The Conscious Evolution of Healing: Importance of Opening the Sensory Portals in Classical Chinese Medicine
The Chinese medical classics are not just clinical guides. They give advice; ways we can awaken more fully into conscious awareness.
Three for One: The Cervical Distraction Test
Taking the time to do an exam is important, but it is time spent. The exam serves as a way to physically validate your clinical impression following a history and clinical consultation.
Animal Acupuncture Gaining in Popularity
We have just finished the year of the fire hoarse and now it is time to spend some time alone, daydreaming and thinking outside the box in terms of where our profession is headed. The sheep person is well organized and creative so this should not be difficult to do.
July, 2002, Vol. 02, Issue 07
Step Seven: Operations
By John Fanuzzi
Last month, we dealt with construction planning; this month we'll shift gears a bit and focus on the actual internal operations required to run a successful spa or day spa.
Before we hire our therapists, we've hopefully done our homework as to appropriate theme planning, and should have penciled out our menu to some degree.That means we know our specialty treatments will fit right into the particular personality and image we want to manifest. Sometimes situations come up in the hiring process, such as finding a massage therapist with other skills that might be beneficial to offer, that triggers new menu items. Modalities such as polarity therapy; chair massage; aromatherapy; Ashiatsu foot massage; etc. could be added to expand your spa theme. There are many more potential additions, but the point is that any employee's extra skills could add more depth to your spa menu that will set you apart.
When you hire staff, there are many qualities to consider. Personally, I would look at attitude first and a passion for work second -- they must love. Don't forget, you are in effect married to your employees, so communicate and make sure their vision is in line with your vision. I recently visited the DePasquale Day Spa in New Jersey, which is in my opinion an extremely well-managed, five-star operation. What most impressed me was the spa's hiring procedure, and the steps it takes for a new therapist or stylist to actually work the main floor. First, employees train in the school area; then perform their skills on the department heads; and finally, on the spa owner(s). Only then are employees "ready" to treat paying customers.
Generally, you should start your staff training about four weeks before your spa opens. Employees need to learn much more than where they will be working; they need to know your philosophy, theme, internal operating systems, and products, so they can sell products and services besides their own. Employees must be trained as team players and be ambassadors to customers and the public. This can only happen if they are happy with their relationship with their supervisors or owners.
Another important key to success is to set up a computer system that will give you all the information you need. With access to the right information, you can manage and make decisions based on facts. Computers will not solve your problems if your systems are not prepared; and wrong or incomplete data is worse than a manual system. In choosing your software program, do your homework. Ask yourself some questions. Will it be easy to learn and operate? Is it a complete bookkeeping and operations package? Can you get any kind of report you need easily? How does it handle commission splits? Does it create barcodes for your inventory? Will your reports produce graphs? If used correctly, your computer system will save you lots of work, so don't skimp.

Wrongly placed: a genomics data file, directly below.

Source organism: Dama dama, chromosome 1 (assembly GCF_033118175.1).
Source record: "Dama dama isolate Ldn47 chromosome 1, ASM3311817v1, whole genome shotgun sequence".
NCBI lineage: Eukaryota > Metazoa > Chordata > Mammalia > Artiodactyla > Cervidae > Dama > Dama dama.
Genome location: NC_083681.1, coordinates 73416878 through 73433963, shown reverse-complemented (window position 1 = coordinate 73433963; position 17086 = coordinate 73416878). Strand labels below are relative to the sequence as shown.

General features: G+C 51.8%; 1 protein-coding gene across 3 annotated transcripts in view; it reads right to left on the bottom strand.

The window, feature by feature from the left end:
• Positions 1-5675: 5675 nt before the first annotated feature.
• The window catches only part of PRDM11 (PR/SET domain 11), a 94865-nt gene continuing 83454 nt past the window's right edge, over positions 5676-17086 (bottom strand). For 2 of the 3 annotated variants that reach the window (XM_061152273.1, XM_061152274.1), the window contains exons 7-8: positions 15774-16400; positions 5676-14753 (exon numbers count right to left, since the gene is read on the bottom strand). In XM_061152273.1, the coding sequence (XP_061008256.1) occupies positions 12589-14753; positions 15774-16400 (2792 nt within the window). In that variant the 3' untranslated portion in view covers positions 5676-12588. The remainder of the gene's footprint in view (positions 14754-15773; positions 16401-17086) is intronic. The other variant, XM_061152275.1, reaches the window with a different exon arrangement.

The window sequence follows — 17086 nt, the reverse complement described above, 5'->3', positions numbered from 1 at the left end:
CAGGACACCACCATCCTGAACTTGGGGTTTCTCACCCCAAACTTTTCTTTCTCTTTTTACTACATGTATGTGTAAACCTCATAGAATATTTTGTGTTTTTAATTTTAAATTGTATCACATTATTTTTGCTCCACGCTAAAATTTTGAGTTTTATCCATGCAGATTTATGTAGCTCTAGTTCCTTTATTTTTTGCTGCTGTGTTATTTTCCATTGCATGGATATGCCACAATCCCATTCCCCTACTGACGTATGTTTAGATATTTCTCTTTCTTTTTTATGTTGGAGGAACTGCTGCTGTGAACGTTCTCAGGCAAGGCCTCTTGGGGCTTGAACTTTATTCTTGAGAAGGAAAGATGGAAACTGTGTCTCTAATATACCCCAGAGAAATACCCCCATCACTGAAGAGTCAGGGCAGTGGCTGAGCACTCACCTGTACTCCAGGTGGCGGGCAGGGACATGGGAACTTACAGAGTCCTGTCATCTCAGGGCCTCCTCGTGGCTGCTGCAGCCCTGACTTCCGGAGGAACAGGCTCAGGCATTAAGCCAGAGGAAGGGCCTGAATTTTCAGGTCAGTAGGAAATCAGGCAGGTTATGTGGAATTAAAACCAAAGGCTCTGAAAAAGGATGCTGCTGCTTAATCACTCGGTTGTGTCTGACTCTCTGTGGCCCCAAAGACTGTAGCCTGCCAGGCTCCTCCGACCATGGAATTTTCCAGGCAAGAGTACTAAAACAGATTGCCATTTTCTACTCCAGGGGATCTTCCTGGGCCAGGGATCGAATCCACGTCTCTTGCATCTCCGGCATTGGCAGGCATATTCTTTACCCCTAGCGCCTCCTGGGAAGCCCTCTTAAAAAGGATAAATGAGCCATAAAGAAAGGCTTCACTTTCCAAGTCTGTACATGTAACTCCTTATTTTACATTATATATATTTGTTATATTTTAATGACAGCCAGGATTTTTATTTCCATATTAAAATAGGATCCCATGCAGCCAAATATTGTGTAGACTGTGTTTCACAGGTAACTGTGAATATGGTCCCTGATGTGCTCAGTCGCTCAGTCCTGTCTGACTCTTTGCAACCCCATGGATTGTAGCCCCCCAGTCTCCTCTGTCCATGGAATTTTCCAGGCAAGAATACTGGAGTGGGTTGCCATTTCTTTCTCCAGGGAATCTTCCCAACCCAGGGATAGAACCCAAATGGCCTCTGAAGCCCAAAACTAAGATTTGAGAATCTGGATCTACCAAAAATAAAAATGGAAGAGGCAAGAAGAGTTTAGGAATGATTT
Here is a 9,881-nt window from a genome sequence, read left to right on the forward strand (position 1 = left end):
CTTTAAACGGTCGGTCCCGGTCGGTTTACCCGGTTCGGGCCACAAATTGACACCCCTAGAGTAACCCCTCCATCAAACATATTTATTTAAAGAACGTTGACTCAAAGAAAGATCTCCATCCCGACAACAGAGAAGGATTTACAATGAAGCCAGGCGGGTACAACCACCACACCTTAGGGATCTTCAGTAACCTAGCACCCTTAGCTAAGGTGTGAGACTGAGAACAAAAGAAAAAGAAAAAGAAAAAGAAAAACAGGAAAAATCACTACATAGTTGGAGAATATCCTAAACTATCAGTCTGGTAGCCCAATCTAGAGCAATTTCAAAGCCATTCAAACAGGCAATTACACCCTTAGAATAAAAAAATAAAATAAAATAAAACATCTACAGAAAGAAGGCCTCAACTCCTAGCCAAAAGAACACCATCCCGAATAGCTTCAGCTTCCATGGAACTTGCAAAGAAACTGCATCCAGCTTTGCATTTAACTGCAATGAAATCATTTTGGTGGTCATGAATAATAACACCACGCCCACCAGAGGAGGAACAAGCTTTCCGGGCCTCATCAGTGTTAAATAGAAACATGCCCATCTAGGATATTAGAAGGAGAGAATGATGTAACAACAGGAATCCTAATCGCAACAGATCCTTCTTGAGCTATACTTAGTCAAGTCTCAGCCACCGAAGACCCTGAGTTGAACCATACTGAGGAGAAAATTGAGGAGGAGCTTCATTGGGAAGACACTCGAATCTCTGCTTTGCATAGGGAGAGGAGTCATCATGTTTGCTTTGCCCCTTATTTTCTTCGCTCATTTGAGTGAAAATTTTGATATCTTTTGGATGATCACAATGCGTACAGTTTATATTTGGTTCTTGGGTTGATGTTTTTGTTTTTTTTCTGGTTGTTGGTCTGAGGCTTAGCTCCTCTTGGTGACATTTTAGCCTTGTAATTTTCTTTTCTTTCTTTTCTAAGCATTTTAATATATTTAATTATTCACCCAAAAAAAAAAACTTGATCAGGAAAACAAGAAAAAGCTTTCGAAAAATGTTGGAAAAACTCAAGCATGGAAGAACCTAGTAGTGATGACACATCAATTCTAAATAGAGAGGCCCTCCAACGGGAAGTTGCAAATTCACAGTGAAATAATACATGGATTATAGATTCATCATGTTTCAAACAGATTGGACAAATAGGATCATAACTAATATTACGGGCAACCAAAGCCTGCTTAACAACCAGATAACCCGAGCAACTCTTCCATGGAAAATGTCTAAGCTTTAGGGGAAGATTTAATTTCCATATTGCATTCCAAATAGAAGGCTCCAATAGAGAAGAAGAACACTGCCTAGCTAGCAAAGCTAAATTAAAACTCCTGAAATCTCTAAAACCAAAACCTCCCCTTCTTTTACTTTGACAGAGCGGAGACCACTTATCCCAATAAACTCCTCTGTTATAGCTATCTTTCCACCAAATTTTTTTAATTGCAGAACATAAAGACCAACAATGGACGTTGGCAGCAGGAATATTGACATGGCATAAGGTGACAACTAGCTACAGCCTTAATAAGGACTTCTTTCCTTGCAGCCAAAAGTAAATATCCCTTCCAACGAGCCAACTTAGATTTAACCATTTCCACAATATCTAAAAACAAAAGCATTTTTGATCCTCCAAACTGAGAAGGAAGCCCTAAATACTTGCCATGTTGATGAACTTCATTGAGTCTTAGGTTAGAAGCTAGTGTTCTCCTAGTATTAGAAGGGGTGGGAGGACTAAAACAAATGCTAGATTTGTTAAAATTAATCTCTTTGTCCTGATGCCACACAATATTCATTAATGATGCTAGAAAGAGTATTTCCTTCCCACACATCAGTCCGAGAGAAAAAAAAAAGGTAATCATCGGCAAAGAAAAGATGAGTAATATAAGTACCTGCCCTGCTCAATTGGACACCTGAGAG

A few months ago, in my article on spa budget and finance, I presented several charts illustrating startup cash requirements and cash flows. (Editor's note: See "Step Four: Budget/Financing" in the April issue). It would be a wise business practice to prepare those same charts with real everyday numbers, so you can immediately see where you are winning and where you are losing. This type of daily record will reveal trends and allow you to make adjustments before you lose big money. I like to post daily sales figures and employee performances, which help build teamwork and create a challenge to set higher goals. From that original business plan with cash requirements you should be in the ballpark to know what your marketing budget is and at this time there will most likely be some adjustments since the original was done before the final design.
Retail sales is one of the most important, but often neglected, facets of spa operations. Retail sales can be a tremendous source of "extra" revenue. When setting up your retail sales operations, consider a full time retail sales manager and an incentive program for therapists who sell. A good salesperson can make you a lot more money than just letting the receptionist ring up a passive sale. Your retail sales revenue may depend on how big or small your operation is, and how well your employees know your product line.
If you've hired a spa consultant, you may already have a complete operations manual based on experience from similar past clients. Don't forget to allow for regular cleanup and maintenance in off hours, so your place will always stay sparking.
Next month, we will discuss the initial startup marketing strategy for your spa. Until then, keep reading those spa magazines!
Click here for previous articles by John Fanuzzi.